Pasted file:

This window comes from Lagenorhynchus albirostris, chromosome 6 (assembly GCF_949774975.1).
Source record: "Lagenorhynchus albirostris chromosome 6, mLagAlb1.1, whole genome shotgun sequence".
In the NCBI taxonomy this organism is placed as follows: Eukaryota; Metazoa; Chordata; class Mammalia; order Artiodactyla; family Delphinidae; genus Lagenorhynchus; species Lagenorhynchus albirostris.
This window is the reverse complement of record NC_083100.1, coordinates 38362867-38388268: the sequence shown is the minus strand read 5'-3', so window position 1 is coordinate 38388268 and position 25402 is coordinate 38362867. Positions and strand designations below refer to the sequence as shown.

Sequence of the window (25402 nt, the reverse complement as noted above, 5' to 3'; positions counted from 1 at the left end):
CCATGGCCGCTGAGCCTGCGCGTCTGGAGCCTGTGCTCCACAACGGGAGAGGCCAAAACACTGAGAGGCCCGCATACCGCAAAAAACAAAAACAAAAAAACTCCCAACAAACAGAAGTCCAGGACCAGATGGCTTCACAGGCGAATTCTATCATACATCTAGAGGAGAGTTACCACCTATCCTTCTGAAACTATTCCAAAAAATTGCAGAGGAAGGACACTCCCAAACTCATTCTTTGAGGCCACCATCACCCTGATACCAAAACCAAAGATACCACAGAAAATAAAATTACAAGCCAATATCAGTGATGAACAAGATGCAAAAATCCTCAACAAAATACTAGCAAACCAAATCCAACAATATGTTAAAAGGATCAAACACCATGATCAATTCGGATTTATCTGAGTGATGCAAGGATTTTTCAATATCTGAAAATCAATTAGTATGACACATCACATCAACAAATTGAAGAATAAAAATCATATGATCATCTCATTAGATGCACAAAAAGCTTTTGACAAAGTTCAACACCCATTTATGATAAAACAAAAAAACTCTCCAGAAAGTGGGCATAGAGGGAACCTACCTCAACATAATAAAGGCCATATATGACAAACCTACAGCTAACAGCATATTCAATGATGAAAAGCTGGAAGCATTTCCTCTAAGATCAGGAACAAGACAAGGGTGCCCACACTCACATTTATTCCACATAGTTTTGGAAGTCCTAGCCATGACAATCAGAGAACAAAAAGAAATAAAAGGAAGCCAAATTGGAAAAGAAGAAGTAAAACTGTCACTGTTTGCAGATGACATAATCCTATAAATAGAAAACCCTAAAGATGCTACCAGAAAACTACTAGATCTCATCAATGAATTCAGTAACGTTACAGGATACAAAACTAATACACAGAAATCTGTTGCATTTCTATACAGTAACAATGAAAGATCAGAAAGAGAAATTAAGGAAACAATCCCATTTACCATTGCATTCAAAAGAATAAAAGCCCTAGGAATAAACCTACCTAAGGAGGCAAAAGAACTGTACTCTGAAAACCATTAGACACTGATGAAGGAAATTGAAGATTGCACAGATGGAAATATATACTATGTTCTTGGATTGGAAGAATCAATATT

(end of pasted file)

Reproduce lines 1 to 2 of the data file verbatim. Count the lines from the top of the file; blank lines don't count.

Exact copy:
This window comes from Lagenorhynchus albirostris, chromosome 6 (assembly GCF_949774975.1).
Source record: "Lagenorhynchus albirostris chromosome 6, mLagAlb1.1, whole genome shotgun sequence".